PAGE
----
Drones Announced in late 2018, Alphabet’s Wing will launch a free ten-minute drone delivery trial in Finland during 2019. Alphabet has claimed that Finland was the ideal location due to the Fins typically being early adopters of digital tech. This European trial will follow the successful delivery of medicine, coffee and household goods in Australia, that now can boast of some 55,000 completed drone journeys. In the UK the Department. for Transport announced a drone law which came into effect in the summer of 2018. The law restricts drones from flying above 400 feet and within 1 kilometre of airport boundaries. California became the first US state to introduce an Internet of Things cybersecurity law to cover all manner of ‘smart” devices’, which would presumably include connected drones operating within state boundaries. With Amazon Prime Air development centres in the US, UK, Austria, France and Israel; Amazon are progressing their future promise of ‘30 min delivery’ in some areas.
Data Governance With GDPR becoming enforceable across Europe in early 2018 (including the additional Data Protection Act 2018 in the UK), many felt this would be the year of increased consumer confidence when it comes to personal information security. Indeed, the regulation did result in many brands and businesses undertaking GDPR readiness, and for a time we received a flurry of double-opt-in emails in the run up to the May deadline. However, some high-profile hacks resulted in headline-making data breaches that would surely give any board a pause for thought in their approach to digital security.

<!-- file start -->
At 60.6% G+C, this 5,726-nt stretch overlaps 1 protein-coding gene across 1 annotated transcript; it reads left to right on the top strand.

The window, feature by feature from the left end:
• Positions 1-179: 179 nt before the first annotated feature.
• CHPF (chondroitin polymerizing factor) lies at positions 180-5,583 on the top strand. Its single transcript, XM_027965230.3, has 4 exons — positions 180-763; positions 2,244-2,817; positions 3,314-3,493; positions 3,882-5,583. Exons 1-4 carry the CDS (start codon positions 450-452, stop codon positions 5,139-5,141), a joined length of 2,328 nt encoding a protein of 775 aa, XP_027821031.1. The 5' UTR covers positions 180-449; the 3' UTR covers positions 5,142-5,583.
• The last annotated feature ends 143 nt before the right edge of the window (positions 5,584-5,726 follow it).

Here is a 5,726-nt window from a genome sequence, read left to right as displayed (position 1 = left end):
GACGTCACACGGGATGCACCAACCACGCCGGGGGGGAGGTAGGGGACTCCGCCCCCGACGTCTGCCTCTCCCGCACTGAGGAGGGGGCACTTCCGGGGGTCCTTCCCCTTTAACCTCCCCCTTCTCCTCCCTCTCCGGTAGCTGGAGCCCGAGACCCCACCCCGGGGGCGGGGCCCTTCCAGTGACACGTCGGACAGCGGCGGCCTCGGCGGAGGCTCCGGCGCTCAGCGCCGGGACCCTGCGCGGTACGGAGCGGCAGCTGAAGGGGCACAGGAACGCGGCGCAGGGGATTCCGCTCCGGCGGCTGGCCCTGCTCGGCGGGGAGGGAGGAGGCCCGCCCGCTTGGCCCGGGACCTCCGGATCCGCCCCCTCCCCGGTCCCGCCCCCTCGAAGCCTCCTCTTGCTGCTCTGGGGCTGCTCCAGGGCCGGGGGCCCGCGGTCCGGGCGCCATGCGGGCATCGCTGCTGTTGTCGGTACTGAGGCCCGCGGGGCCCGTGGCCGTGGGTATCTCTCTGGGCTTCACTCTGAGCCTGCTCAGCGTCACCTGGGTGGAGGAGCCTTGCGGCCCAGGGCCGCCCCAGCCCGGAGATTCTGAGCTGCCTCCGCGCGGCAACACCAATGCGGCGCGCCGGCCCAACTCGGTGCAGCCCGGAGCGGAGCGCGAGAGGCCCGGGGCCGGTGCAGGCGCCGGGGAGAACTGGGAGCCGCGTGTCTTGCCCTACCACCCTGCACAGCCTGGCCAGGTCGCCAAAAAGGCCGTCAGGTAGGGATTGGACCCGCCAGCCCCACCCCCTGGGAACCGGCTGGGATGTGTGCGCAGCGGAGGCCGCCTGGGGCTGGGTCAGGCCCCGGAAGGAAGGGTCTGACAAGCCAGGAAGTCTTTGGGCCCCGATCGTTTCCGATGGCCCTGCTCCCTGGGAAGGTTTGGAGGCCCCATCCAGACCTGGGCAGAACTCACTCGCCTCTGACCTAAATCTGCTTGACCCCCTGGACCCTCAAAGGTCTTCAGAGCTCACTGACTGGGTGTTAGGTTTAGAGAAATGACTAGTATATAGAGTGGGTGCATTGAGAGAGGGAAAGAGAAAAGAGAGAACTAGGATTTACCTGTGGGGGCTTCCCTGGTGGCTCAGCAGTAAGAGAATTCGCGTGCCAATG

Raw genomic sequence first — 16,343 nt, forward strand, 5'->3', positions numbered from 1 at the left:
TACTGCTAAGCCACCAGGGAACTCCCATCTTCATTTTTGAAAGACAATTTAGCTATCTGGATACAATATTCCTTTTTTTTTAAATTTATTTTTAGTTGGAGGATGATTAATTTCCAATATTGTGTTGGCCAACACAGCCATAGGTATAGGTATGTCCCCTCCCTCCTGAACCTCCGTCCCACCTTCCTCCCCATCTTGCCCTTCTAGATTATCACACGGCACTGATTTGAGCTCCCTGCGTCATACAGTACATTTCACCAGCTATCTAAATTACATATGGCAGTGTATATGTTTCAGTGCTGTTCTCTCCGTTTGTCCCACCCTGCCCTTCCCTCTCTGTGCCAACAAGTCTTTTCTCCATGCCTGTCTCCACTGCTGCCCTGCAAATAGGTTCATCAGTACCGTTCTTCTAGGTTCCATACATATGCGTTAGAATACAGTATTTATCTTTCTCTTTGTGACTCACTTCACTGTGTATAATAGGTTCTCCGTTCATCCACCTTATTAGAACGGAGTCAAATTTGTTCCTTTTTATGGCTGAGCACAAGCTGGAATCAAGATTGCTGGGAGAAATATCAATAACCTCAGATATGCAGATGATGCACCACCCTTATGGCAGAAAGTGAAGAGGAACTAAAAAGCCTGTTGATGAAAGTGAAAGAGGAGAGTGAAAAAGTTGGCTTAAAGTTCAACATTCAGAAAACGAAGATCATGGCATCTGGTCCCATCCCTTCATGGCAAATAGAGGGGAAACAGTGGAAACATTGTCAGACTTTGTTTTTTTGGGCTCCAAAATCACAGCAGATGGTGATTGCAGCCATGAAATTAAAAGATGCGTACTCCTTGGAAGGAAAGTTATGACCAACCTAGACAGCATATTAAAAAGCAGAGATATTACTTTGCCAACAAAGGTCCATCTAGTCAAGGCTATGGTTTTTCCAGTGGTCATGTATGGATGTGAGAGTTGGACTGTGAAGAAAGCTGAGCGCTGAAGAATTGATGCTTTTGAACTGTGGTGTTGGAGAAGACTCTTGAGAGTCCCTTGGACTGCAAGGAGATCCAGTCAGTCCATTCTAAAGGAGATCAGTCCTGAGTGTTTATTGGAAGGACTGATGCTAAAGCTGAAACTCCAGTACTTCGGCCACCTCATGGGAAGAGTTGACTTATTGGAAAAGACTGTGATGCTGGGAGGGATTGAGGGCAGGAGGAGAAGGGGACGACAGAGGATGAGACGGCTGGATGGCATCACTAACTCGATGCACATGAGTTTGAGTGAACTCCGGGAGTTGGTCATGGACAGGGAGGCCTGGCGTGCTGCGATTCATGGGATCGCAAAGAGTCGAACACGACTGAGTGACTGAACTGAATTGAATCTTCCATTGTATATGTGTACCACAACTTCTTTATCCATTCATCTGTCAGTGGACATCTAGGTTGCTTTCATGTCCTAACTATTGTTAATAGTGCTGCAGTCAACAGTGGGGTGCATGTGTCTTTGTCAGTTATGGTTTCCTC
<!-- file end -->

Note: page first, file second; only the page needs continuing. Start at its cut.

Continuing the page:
Given the big ‘data risk and reward’ debate in 2018, many boards are now much more active in the field of digital cyber security and risks, and this can only be welcomed. Focussing this coming year in tech it’s certainly worth including ‘that article’ by Bloomberg, describing how China used a tiny chip to infiltrate U.S. companies. Although no consumer data was reported to have been stolen, the report understandably caused significant concerns.
Social Media It’s clear that Social Media is a permanent part of our digital lives. Since the launch of Friends Reunited in 2000 and Facebook’s public launch in 2006, we’ve witnessed an evolution of this cultural phenomenon with Media Sharing, Microblogs, Geosocial, Ratings & Reviews, Social Bookmarking, Messaging and more.
In 2018 Facebook made the headlines regarding a period in the company’s history where data was insufficiently ‘locked-down’. With data being described as ‘the new oil’, firms holding great amounts are increasingly coming under scrutiny - and no more so than Facebook. In the summer of 2018 the UK Information Commissioner issued a £500k fine to Facebook for failing to safeguard its users’ data. Due to the intensity of the media storm surrounding Social Media data collection, trust will need to be re-built with some consumers, but society’s seemingly endless fascination with all forms of Social Media looks set to continue.
Blockchain To wrap things up, let’s close on Blockchain. It’s a technology that’s unequivocally here to stay, and unlike some other tech trends, Blockchain is simply ‘getting on with it’ in terms of transformational industry impact. We recently catalogued 16 examples of Blockchain in action, which should give you an idea of this technologies cross-sector capability. Blockchain represents a groundswell of commercial opportunity that just keeps on rising. The possibilities are so exciting and the technology has organisations wondering why they didn’t explore it sooner. Not only prevalent in FinTech, but health, distribution, entertainment and even energy players are feeling the need to think big with Blockchain. Interestingly, Blockchain has begun to break down traditional industry barriers, in favour of some organisations uniting together to resolve long standing sector challenges. This, we hope, will be a continuing theme as we move through 2019.